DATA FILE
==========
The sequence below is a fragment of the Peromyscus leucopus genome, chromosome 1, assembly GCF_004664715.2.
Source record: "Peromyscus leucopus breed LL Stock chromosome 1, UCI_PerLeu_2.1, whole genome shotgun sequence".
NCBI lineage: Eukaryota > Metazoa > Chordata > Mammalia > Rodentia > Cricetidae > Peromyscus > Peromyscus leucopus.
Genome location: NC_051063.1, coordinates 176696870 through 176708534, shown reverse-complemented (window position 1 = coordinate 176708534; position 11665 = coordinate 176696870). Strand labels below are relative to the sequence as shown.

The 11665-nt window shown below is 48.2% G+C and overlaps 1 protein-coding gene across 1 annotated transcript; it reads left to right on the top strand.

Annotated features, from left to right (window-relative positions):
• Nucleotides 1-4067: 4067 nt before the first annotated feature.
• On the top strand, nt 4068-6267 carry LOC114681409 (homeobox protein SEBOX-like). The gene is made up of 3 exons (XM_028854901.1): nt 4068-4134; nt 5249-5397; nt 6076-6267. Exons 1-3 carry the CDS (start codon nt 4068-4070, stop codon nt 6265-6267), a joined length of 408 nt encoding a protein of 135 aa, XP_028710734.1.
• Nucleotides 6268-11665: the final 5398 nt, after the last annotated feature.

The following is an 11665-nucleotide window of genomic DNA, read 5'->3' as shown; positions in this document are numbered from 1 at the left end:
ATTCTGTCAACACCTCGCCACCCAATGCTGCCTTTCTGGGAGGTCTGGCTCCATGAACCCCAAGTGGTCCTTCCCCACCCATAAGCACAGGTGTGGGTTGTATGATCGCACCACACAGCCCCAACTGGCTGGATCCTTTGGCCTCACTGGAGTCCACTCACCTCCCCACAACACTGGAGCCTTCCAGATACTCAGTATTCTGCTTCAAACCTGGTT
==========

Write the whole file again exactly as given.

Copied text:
The sequence below is a fragment of the Peromyscus leucopus genome, chromosome 1, assembly GCF_004664715.2.
Source record: "Peromyscus leucopus breed LL Stock chromosome 1, UCI_PerLeu_2.1, whole genome shotgun sequence".
NCBI lineage: Eukaryota > Metazoa > Chordata > Mammalia > Rodentia > Cricetidae > Peromyscus > Peromyscus leucopus.
Genome location: NC_051063.1, coordinates 176696870 through 176708534, shown reverse-complemented (window position 1 = coordinate 176708534; position 11665 = coordinate 176696870). Strand labels below are relative to the sequence as shown.

The 11665-nt window shown below is 48.2% G+C and overlaps 1 protein-coding gene across 1 annotated transcript; it reads left to right on the top strand.

Annotated features, from left to right (window-relative positions):
• Nucleotides 1-4067: 4067 nt before the first annotated feature.
• On the top strand, nt 4068-6267 carry LOC114681409 (homeobox protein SEBOX-like). The gene is made up of 3 exons (XM_028854901.1): nt 4068-4134; nt 5249-5397; nt 6076-6267. Exons 1-3 carry the CDS (start codon nt 4068-4070, stop codon nt 6265-6267), a joined length of 408 nt encoding a protein of 135 aa, XP_028710734.1.
• Nucleotides 6268-11665: the final 5398 nt, after the last annotated feature.

The following is an 11665-nucleotide window of genomic DNA, read 5'->3' as shown; positions in this document are numbered from 1 at the left end:
ATTCTGTCAACACCTCGCCACCCAATGCTGCCTTTCTGGGAGGTCTGGCTCCATGAACCCCAAGTGGTCCTTCCCCACCCATAAGCACAGGTGTGGGTTGTATGATCGCACCACACAGCCCCAACTGGCTGGATCCTTTGGCCTCACTGGAGTCCACTCACCTCCCCACAACACTGGAGCCTTCCAGATACTCAGTATTCTGCTTCAAACCTGGTT